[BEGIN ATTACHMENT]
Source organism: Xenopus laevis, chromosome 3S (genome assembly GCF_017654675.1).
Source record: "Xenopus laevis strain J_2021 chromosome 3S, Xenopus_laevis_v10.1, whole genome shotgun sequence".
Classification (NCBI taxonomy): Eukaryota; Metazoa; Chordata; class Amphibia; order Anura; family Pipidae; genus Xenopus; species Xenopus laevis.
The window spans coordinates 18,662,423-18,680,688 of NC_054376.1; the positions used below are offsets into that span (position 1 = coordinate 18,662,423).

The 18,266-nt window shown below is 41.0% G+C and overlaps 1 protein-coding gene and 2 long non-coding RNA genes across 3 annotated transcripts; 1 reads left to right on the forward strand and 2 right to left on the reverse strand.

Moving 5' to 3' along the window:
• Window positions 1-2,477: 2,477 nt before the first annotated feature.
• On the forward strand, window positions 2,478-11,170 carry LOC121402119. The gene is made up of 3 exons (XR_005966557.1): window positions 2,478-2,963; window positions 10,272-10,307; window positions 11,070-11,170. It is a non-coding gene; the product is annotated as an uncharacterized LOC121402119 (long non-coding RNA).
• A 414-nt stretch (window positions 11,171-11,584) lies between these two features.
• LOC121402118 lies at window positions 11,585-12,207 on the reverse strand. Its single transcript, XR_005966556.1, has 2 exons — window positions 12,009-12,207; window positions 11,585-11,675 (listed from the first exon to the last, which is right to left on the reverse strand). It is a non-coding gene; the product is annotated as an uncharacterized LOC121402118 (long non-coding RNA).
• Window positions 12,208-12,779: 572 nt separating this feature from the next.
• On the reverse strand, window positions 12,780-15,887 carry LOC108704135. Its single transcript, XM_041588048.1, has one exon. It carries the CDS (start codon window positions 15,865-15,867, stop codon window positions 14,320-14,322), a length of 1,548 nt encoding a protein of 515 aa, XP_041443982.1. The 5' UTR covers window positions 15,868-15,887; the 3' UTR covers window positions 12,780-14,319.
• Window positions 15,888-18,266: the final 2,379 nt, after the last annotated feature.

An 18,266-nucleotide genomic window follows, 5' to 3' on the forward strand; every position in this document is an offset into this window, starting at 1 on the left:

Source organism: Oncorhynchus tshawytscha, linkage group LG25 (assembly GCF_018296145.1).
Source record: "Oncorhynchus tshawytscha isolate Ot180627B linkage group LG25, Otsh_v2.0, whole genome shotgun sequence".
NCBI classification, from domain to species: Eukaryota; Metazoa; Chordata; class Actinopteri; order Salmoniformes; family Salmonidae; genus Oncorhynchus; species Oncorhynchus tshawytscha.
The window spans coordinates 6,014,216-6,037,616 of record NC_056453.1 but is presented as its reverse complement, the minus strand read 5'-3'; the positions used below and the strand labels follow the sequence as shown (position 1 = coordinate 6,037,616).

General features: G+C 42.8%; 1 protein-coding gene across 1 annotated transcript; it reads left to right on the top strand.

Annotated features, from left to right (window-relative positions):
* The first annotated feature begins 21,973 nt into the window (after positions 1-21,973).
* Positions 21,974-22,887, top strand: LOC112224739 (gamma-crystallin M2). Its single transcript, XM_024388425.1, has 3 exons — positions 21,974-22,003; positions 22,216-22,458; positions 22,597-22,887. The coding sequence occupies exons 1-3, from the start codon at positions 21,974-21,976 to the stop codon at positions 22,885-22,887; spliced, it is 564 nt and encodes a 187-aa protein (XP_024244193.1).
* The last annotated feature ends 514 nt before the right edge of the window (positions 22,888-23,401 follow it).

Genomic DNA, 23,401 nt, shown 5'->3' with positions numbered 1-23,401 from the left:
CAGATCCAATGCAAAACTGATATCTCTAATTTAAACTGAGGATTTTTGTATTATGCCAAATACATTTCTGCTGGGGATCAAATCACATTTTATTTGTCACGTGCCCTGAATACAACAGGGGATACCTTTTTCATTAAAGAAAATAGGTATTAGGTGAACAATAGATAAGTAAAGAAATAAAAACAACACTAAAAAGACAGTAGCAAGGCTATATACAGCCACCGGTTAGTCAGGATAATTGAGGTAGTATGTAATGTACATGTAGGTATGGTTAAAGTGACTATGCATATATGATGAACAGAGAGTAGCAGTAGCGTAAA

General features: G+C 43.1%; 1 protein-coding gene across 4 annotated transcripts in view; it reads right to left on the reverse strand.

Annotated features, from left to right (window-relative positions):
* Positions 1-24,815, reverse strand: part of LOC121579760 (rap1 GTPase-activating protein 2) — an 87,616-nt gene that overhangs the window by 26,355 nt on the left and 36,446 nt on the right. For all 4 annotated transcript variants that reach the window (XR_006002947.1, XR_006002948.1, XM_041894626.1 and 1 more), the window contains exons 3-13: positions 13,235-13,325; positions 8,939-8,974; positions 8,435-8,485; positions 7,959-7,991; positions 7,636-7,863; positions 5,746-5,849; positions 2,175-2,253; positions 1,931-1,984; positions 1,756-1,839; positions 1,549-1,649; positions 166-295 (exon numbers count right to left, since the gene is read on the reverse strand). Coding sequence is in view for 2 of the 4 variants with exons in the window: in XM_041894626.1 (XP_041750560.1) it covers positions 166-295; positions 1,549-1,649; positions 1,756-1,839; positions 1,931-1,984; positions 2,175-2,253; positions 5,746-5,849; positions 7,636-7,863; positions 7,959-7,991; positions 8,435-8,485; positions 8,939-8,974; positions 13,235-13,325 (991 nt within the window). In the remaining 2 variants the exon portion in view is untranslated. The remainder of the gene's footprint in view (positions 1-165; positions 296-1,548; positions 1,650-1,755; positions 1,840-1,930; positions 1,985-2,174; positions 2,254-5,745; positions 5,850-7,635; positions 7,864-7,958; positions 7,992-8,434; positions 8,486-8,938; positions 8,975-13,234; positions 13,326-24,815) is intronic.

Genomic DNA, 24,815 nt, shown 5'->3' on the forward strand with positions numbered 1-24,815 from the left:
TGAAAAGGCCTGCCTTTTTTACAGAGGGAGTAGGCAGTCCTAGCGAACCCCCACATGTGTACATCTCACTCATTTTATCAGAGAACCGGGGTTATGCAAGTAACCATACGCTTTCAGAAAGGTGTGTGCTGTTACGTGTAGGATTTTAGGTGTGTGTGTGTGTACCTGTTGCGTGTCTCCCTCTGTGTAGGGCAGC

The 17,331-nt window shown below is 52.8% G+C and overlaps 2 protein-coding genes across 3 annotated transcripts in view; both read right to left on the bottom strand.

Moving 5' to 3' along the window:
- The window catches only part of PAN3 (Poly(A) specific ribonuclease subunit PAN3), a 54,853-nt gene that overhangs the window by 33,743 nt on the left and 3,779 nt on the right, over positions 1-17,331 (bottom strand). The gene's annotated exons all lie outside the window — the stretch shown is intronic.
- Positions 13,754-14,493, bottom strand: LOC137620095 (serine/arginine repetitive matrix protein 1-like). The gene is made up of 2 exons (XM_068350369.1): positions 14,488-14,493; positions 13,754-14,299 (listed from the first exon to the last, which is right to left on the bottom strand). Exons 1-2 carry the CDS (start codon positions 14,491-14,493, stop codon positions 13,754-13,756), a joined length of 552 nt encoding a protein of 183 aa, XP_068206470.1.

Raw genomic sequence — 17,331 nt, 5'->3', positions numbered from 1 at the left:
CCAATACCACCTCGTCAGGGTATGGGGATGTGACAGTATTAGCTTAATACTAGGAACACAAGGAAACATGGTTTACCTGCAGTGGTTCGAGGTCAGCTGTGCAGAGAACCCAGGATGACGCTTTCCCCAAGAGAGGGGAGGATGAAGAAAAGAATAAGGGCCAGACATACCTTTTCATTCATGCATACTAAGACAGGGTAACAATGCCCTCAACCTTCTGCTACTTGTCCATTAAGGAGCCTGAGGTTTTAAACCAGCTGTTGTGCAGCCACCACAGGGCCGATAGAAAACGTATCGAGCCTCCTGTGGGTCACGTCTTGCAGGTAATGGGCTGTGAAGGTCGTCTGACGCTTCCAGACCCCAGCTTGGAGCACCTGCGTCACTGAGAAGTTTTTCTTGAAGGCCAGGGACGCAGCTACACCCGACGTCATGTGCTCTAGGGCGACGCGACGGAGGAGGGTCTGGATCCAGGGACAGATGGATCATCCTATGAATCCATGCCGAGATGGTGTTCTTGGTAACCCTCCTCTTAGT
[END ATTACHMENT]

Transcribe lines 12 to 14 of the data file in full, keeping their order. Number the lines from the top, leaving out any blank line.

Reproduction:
• On the reverse strand, window positions 12,780-15,887 carry LOC108704135. Its single transcript, XM_041588048.1, has one exon. It carries the CDS (start codon window positions 15,865-15,867, stop codon window positions 14,320-14,322), a length of 1,548 nt encoding a protein of 515 aa, XP_041443982.1. The 5' UTR covers window positions 15,868-15,887; the 3' UTR covers window positions 12,780-14,319.
• Window positions 15,888-18,266: the final 2,379 nt, after the last annotated feature.

An 18,266-nucleotide genomic window follows, 5' to 3' on the forward strand; every position in this document is an offset into this window, starting at 1 on the left: